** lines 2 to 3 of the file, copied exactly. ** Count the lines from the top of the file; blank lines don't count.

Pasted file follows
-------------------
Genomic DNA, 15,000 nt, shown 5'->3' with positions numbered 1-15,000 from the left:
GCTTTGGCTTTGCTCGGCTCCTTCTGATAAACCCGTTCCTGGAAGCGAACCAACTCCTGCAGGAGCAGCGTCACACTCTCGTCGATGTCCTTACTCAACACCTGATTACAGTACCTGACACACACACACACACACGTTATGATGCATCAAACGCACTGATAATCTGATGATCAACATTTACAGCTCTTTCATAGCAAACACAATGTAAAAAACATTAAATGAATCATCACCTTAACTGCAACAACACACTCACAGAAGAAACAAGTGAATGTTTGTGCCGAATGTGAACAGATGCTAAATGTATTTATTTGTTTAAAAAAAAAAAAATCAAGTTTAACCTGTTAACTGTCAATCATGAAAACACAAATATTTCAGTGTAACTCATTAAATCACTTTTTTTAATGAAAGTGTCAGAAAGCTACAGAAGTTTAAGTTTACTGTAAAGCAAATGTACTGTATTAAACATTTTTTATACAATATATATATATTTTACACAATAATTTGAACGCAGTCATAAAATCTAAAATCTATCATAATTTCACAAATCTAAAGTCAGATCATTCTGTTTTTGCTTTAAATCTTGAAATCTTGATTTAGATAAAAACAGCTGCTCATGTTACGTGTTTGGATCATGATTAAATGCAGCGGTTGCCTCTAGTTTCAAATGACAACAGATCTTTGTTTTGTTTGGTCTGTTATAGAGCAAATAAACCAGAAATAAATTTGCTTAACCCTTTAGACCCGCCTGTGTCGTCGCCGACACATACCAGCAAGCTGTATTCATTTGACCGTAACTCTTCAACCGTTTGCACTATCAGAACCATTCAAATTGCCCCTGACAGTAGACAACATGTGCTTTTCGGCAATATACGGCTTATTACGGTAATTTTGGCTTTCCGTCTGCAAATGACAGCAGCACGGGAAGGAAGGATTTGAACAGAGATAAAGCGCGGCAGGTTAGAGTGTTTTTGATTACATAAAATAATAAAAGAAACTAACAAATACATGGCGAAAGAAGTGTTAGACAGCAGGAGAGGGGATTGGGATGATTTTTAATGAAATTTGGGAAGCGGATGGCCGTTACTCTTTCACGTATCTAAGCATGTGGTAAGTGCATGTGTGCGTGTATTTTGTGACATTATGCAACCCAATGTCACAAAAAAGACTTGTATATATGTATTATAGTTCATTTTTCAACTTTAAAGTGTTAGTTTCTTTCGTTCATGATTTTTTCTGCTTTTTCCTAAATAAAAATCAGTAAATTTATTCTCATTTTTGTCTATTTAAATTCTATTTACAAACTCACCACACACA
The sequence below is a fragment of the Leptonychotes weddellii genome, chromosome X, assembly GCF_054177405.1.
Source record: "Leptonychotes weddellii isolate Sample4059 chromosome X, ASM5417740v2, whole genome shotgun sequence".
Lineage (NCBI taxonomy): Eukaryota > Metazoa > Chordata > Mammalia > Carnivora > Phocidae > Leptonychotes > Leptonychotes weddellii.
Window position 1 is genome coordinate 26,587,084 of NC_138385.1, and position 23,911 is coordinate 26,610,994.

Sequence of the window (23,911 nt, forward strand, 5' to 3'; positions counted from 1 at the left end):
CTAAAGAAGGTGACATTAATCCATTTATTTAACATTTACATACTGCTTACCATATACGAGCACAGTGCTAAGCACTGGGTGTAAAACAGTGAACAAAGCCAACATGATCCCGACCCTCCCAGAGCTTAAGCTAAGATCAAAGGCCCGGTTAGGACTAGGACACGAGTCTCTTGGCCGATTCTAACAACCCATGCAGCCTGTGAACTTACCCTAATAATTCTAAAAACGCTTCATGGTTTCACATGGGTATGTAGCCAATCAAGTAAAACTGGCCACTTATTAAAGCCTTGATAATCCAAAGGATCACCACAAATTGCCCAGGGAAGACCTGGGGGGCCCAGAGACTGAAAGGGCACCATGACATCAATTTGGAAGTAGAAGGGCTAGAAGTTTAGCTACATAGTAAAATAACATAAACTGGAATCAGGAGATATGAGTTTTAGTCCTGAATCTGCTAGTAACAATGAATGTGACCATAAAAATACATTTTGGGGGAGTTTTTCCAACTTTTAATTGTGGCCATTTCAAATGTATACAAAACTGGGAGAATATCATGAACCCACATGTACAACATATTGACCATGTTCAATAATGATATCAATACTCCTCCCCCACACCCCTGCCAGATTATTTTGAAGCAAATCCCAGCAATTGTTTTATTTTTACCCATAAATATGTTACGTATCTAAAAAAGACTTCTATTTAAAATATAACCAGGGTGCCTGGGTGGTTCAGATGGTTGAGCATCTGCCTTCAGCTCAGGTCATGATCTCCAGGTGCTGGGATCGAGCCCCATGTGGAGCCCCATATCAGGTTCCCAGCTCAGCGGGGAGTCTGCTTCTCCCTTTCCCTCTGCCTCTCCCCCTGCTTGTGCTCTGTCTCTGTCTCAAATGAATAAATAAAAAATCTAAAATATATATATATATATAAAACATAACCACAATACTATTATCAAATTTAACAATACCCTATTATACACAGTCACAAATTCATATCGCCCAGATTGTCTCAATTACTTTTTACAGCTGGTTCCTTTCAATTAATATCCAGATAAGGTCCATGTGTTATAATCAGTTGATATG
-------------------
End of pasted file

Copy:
GCTTTGGCTTTGCTCGGCTCCTTCTGATAAACCCGTTCCTGGAAGCGAACCAACTCCTGCAGGAGCAGCGTCACACTCTCGTCGATGTCCTTACTCAACACCTGATTACAGTACCTGACACACACACACACACACGTTATGATGCATCAAACGCACTGATAATCTGATGATCAACATTTACAGCTCTTTCATAGCAAACACAATGTAAAAAACATTAAATGAATCATCACCTTAACTGCAACAACACACTCACAGAAGAAACAAGTGAATGTTTGTGCCGAATGTGAACAGATGCTAAATGTATTTATTTGTTTAAAAAAAAAAAAATCAAGTTTAACCTGTTAACTGTCAATCATGAAAACACAAATATTTCAGTGTAACTCATTAAATCACTTTTTTTAATGAAAGTGTCAGAAAGCTACAGAAGTTTAAGTTTACTGTAAAGCAAATGTACTGTATTAAACATTTTTTATACAATATATATATATTTTACACAATAATTTGAACGCAGTCATAAAATCTAAAATCTATCATAATTTCACAAATCTAAAGTCAGATCATTCTGTTTTTGCTTTAAATCTTGAAATCTTGATTTAGATAAAAACAGCTGCTCATGTTACGTGTTTGGATCATGATTAAATGCAGCGGTTGCCTCTAGTTTCAAATGACAACAGATCTTTGTTTTGTTTGGTCTGTTATAGAGCAAATAAACCAGAAATAAATTTGCTTAACCCTTTAGACCCGCCTGTGTCGTCGCCGACACATACCAGCAAGCTGTATTCATTTGACCGTAACTCTTCAACCGTTTGCACTATCAGAACCATTCAAATTGCCCCTGACAGTAGACAACATGTGCTTTTCGGCAATATACGGCTTATTACGGTAATTTTGGCTTTCCGTCTGCAAATGACAGCAGCACGGGAAGGAAGGATTTGAACAGAGATAAAGCGCGGCAGGTTAGAGTGTTTTTGATTACATAAAATAATAAAAGAAACTAACAAATACATGGCGAAAGAAGTGTTAGACAGCAGGAGAGGGGATTGGGATGATTTTTAATGAAATTTGGGAAGCGGATGGCCGTTACTCTTTCACGTATCTAAGCATGTGGTAAGTGCATGTGTGCGTGTATTTTGTGACATTATGCAACCCAATGTCACAAAAAAGACTTGTATATATGTATTATAGTTCATTTTTCAACTTTAAAGTGTTAGTTTCTTTCGTTCATGATTTTTTCTGCTTTTTCCTAAATAAAAATCAGTAAATTTATTCTCATTTTTGTCTATTTAAATTCTATTTACAAACTCACCACACACA
The sequence below is a fragment of the Leptonychotes weddellii genome, chromosome X, assembly GCF_054177405.1.